• $\begingroup$ Oh, right, I was just being dumb. (Because the question was pretty ambiguous between talking about System F and talking about STLC, I picked the stronger system and forgot about the simpler question.) $\endgroup$ Commented Jan 11, 2012 at 15:57
  • $\begingroup$ The Ackermann function in $\lambda$-calculus is $\lambda m.m(\lambda f n.n f(f \underline{1}))~\mathsf{suc}$. According to a type inferencer I built this semester, it has simple type: $(((((f \to e) \to f \to e) \to h) \to ((((f \to e) \to f \to e) \to h)$ $\to h \to g) \to g) \to (((b \to c) \to a \to b) \to (b \to c) \to a \to c) \to d) \to d$, which is atrocious, but possibly correct. The problem with STS isn't Ackermann -- it's, for example, simulating a Turing machine. You simply can't do that without the $Y$ combinator. $\endgroup$ Commented Jan 20, 2012 at 1:53

The simply-typed lambda calculus is actually surprisingly weak. For example, it can't recognize the regular language $\mathtt{a}^*$. I've never found a precise characterization of the set of languages that STLC can recognize, though.

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    $\begingroup$ I think what is computable depends on the types you are looking at. When you represent naturals over the type $(p \to p) \to p \to p$, where $p$ is a base type, and take equality to be beta-equality, the definable functions are the extended polynomials (polynomials + if-then-else). IIRC, Schwichtenberg proved this, though I have never read his original paper (in German). (I think the paper name, translated, is "Definable Functions in Typed Lambda Calculi", 1976.) $\endgroup$ Commented Jan 11, 2012 at 16:51
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    $\begingroup$ @ Neel. A slighly better translation would be Definable Functions in the $\lambda$-calculus with Types. You can download it here, it's only two pages long. Is it know what happens at other types, with other notions of equality, or with other encodings of natural numbers? $\endgroup$ Commented Jan 12, 2012 at 13:06
  • $\begingroup$ @Marting: Thanks! I'm living in Germany now, so this is a nice extra incentive to practice my German. :) $\endgroup$ Commented Jan 12, 2012 at 15:37

One vision of the limits of strongly normalizing calculi I like is the computability angle. In a strongly normalizing typed calculus, such as the core simply-typed lambda calculus, System F, or Calculus of Constructions, you have a proof that all terms eventually terminate.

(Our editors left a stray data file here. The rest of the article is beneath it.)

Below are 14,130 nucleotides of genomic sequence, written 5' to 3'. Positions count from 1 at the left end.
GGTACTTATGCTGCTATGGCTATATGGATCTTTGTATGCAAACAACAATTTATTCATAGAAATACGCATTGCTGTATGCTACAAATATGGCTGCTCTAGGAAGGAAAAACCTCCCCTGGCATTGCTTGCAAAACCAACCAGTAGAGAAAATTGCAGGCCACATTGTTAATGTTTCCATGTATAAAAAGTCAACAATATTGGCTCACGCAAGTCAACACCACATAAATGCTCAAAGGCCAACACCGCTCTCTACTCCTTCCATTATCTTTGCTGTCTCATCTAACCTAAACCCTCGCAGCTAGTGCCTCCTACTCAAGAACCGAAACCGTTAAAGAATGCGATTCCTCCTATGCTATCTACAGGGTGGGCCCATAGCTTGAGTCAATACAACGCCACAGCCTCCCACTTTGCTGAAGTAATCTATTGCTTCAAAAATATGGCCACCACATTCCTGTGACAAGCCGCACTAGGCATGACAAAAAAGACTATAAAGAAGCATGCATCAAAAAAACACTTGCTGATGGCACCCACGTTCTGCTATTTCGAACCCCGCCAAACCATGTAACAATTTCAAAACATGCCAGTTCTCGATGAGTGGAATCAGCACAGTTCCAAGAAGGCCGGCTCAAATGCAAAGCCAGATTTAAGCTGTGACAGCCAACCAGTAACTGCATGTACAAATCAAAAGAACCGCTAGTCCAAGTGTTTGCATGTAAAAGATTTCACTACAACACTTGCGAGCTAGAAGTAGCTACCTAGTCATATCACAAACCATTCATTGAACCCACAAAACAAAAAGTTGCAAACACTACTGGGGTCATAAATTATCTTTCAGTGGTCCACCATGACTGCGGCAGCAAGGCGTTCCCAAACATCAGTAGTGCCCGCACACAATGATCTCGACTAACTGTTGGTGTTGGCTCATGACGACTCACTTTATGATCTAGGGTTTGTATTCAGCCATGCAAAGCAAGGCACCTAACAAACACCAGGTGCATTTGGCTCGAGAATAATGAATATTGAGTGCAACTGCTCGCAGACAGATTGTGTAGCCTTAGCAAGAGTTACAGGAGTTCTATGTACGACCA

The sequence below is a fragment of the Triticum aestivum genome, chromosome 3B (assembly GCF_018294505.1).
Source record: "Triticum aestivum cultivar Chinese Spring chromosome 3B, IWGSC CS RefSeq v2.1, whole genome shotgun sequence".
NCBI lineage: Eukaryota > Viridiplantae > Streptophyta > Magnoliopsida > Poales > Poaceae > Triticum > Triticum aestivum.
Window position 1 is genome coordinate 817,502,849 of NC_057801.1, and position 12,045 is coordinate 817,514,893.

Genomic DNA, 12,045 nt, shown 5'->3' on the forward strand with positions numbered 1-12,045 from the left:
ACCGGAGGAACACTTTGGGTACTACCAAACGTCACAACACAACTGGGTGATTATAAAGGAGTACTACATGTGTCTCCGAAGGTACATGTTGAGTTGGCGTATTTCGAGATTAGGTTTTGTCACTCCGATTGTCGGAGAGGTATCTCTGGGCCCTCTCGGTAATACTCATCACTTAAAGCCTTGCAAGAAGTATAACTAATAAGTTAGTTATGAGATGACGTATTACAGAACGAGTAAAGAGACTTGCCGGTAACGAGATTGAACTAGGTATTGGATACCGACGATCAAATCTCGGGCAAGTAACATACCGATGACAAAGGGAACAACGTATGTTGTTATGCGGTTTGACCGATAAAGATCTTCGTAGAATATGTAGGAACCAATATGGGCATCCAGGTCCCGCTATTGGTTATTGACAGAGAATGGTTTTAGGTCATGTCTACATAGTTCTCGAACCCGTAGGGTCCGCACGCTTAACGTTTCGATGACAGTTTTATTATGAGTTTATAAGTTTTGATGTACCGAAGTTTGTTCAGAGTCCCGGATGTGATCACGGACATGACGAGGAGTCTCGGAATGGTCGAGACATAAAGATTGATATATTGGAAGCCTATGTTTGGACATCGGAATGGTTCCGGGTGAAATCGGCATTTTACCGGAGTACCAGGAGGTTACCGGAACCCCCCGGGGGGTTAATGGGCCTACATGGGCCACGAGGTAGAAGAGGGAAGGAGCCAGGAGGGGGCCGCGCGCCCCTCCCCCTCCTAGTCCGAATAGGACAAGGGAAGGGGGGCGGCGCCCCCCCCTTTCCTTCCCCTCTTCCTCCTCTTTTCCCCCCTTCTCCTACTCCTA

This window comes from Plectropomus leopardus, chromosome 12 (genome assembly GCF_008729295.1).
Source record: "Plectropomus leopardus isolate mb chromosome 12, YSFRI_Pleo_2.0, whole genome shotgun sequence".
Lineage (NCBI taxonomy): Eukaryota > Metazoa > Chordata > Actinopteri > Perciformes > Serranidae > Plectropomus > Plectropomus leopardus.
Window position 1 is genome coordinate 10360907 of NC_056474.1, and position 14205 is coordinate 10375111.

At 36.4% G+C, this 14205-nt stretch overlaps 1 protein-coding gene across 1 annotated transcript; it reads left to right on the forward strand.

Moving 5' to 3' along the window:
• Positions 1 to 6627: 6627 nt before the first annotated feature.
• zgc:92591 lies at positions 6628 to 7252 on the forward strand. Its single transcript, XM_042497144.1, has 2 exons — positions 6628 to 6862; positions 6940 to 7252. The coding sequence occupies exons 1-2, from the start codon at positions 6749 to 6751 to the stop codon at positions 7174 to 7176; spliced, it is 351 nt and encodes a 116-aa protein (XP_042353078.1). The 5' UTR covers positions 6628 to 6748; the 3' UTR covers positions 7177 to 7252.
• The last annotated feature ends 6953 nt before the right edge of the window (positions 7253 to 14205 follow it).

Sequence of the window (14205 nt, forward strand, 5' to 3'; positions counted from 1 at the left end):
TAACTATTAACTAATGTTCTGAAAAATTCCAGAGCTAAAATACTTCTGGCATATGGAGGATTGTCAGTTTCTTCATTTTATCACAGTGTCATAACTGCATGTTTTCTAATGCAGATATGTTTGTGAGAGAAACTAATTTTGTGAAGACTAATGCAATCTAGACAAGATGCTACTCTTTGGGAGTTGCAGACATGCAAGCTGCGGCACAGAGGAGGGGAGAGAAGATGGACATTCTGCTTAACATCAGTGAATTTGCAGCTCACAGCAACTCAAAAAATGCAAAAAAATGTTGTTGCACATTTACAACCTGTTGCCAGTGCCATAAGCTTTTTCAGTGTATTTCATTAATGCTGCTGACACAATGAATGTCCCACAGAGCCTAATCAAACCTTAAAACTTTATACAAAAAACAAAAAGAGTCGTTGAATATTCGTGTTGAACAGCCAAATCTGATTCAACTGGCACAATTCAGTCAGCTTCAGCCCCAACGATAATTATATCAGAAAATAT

If this proof is constructive, you get a fixed algorithm to evaluate all terms with a guaranteed upper-bound on the computation time. Or you can also study the (not-necessarily-constructive) proof and extract an upper-bound from it -- which is likely to be huge, because those calculi are expressive.

This bounds gives you "natural" examples of function that cannot be typed in this fixed lambda-calculus : all arithmetic functions that are asymptotically superior to this bound.

If I remember correctly, terms typed in the simply-typed lambda-calculus can be evaluated in towers of exponential : O(2^(2^(...(2^n)..); a function growing faster than all such towers won't be expressible in this calculi. System F corresponds to intuitionistic second-order logic, so the computability power is simply enormous. To seize the computability strength of even more powerful theories, we usually reason in terms of set theory and model theory (eg. what ordinals can be built) instead of computability theory.


If I understand your question correctly, I think a simple example is the term $\Delta = \lambda x. x x$, which takes a function and applies it to itself. You can define and reduce this function in the untyped lambda calculus (and in particular, you have $\Delta \Delta \to_\beta ~\Delta \Delta$, which is not normalizing), but you can't type $\Delta$, because that would mean finding a type $A$ such that $A = A \to A$.

  • $\begingroup$ We should be careful about what we mean by typed $\lambda$-calculus. Having a type $A$ s.t. $A\equiv A \to A$ is not strange. $\endgroup$
    – Kaveh
    Commented Jan 23, 2012 at 4:59
  • $\begingroup$ Yes, you're right, but I thought (maybe I'm wrong) that it was not possible to have such a type in the simply-typed lambda-calculus or System F, which are both strongly normalizing. $\endgroup$
    – Charles
    Commented Jan 23, 2012 at 10:31
  • $\begingroup$ I'm not sure if this argument holds: we not only need to show that $\Delta\Delta$ is not typeable, but that there is no typed lambda-term which is equivalent to $\Delta\Delta$. The easiest way to do this is by pointing to the fact that typed lambda calculus is strongly normalizing. $\endgroup$ Commented Sep 10, 2015 at 17:46
  • $\begingroup$ @Kaveh Why is having a type A such that A \ident A \rightarrow A not strange? It sounds absurd to me, what am I overlooking? $\endgroup$
    – Martijn
    Commented Jan 18, 2017 at 16:34
  • $\begingroup$ You are probably thinking classically about sets and function spaces over them. Think e.g. about finite binary strings and computable functions over them. $\endgroup$
    – Kaveh
    Commented Jan 18, 2017 at 21:50